Michael Andretti and Grosjean seem somewhat similar in terms of their attitude when they were racing, and I really thought having a kindred spirit like Andretti would be the perfect guidance for Grosjean when he came to Andretti last year.

Marco Andretti, Michael’s son, has never been afraid to speak his mind either, calling the team’s qualifying form “embarrassing” at the Indy 500. Other Andretti personnel and drivers haven’t been afraid to speak their minds in the past.

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Of course guarding team morale is important, though. We don’t know exactly what has been said.

Then there’s the question of the replacements.

Ericsson is a no-brainer to add to the team. While Herta and Kyle Kirkwood arguably bring more raw speed than Ericsson, he is a brilliant racer who also adds an Indy 500 victory to the starting line-up and brings a commodity so rare in IndyCar these days: consistency. Just ask Andretti about trying to achieve that.

But even with Ericsson coming in, Grosjean could stay in place of DeFrancesco, who is expected to leave and join Dale Coyne in 2024.

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Alternative option Malukas brings a number of upsides. At 21 he’s 16 years younger than Grosjean, so is more mouldable and has plenty of potential. He’s also been good on short ovals where Andretti has struggled in recent years.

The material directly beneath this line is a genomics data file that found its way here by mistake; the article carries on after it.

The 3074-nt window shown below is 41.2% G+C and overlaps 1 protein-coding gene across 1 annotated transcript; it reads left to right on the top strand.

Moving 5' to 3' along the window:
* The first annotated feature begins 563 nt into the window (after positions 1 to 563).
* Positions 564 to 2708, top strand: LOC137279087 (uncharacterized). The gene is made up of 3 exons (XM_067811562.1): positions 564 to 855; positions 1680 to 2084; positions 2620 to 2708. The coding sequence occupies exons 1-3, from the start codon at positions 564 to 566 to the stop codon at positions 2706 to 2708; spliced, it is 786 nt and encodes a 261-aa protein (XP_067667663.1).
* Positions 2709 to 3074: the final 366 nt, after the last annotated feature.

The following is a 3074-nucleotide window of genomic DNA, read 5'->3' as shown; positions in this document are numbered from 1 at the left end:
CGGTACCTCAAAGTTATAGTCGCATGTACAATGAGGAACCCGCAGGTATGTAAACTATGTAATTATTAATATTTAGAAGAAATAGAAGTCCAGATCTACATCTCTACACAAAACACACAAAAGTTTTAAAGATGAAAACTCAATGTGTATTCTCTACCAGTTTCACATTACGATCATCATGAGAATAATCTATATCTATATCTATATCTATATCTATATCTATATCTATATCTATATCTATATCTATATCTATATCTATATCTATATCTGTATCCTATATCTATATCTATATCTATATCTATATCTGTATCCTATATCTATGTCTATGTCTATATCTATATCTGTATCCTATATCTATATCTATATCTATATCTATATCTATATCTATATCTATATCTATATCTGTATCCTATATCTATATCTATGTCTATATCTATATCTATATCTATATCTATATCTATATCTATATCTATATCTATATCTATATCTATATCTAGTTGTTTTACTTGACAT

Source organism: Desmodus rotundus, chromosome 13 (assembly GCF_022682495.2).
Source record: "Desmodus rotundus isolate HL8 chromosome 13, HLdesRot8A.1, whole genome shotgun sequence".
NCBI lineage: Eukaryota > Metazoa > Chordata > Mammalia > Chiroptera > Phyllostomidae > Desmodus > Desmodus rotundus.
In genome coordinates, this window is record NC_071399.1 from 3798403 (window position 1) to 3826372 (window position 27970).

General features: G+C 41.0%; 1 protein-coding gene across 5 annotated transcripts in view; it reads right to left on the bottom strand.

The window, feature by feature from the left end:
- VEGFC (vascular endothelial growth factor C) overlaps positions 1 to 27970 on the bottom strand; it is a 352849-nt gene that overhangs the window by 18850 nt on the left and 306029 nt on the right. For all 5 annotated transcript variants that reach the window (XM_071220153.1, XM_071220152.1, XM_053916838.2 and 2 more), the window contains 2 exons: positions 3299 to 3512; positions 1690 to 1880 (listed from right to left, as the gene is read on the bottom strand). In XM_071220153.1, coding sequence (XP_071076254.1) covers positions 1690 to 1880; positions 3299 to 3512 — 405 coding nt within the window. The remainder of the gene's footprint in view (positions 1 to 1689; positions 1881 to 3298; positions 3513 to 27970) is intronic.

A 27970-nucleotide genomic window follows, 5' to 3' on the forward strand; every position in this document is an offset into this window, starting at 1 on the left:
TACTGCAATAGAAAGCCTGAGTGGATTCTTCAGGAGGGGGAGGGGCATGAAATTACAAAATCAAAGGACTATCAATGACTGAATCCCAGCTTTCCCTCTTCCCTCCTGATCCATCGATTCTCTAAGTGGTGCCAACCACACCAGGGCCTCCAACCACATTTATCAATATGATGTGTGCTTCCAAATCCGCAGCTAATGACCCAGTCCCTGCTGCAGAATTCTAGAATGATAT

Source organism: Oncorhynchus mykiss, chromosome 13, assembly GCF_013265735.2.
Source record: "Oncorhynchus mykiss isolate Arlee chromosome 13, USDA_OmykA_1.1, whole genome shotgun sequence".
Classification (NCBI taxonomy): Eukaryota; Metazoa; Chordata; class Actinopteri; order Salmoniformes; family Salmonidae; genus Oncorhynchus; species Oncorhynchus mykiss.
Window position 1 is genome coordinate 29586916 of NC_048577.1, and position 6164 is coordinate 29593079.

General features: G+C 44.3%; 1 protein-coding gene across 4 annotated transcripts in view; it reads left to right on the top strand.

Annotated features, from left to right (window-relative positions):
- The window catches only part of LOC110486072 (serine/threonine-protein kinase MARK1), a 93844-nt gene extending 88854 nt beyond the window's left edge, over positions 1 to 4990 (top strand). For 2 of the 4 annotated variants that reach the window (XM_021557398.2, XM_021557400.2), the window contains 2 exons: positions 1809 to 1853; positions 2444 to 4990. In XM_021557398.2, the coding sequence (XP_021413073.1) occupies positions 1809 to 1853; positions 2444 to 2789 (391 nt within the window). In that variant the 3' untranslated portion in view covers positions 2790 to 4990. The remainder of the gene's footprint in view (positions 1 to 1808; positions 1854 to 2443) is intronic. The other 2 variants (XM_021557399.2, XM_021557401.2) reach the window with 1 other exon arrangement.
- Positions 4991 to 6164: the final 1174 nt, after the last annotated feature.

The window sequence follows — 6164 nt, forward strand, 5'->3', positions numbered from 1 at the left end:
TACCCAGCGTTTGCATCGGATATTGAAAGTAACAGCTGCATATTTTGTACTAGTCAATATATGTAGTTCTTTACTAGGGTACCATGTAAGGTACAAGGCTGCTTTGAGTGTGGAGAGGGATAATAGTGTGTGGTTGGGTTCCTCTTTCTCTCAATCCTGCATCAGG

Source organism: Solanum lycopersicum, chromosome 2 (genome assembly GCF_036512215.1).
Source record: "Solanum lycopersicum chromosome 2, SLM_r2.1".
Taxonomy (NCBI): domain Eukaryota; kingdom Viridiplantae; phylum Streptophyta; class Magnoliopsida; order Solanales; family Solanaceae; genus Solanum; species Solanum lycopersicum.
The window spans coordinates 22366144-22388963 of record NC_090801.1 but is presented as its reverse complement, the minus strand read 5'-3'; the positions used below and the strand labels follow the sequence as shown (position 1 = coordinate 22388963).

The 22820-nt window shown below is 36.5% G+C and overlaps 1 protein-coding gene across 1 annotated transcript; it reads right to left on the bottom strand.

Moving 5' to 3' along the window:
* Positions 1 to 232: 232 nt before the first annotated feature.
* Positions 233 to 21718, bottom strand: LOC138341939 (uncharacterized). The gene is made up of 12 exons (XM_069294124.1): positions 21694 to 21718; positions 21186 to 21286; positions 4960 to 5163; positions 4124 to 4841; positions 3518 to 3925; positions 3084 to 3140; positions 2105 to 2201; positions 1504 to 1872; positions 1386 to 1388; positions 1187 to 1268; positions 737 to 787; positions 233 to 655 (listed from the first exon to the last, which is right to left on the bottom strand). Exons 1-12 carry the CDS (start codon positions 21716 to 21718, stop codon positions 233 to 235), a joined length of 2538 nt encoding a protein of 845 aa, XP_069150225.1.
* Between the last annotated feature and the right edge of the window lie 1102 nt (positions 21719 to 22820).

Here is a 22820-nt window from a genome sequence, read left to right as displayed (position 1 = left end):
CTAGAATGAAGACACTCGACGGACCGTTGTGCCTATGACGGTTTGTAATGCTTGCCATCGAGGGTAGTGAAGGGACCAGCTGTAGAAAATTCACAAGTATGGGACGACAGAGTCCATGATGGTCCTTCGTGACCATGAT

Coyne has lost a host of personnel over Malukas’s time there and that’s clearly impacted his 2023.

So how good is Malukas? Has his poor run of results in 2023 been down to a disrupted team? Is he being judged highly thanks to a second place at Gateway last year, without too much assessment of his performance over the longer term?

He may be a future champion, but he is unproven.

Ericsson adds the consistency, so why not give Grosjean one more year to make good on his peaky form and deliver the elusive win and pair the two ex-Formula 1 drivers alongside young American stars Herta and Kirkwood?

There’s the added benefit of the marketing potential Grosjean has. He’s been a marmite character in the series but was voted its most popular driver in 2021. His move to Miami and switching from taking an RV to the races to flying himself to them after getting his pilot’s licence are all part of his American dream story.

His fiery demeanour means people love him or don’t, but we’re often talking about him.

And he’s also someone Andretti could keep around and learn from if its F1 bid gets off the ground. Merely the fact that Grosjean races for the team helps keep F1 fans interested in Andretti’s IndyCar exploits, helping to keep it on the radar in a way at least with fans.

Given that we wouldn’t be having this conversation about Grosjean without the St Pete win and Detroit top 10 being taken away, I think it’s tragic if Andretti cuts ties with him after just two seasons.

He’s quick enough and good enough to contribute wins, brings excellent marketing potential and can still deliver at this level.

If the decision has been made because the internal team politics have become too much, fair enough. If Andretti wants a young driver, fine.

But there’s no option Andretti is currently linked with which offers the upsides that Grosjean being in his third year there would, or guarantees the performance he has proved he can access.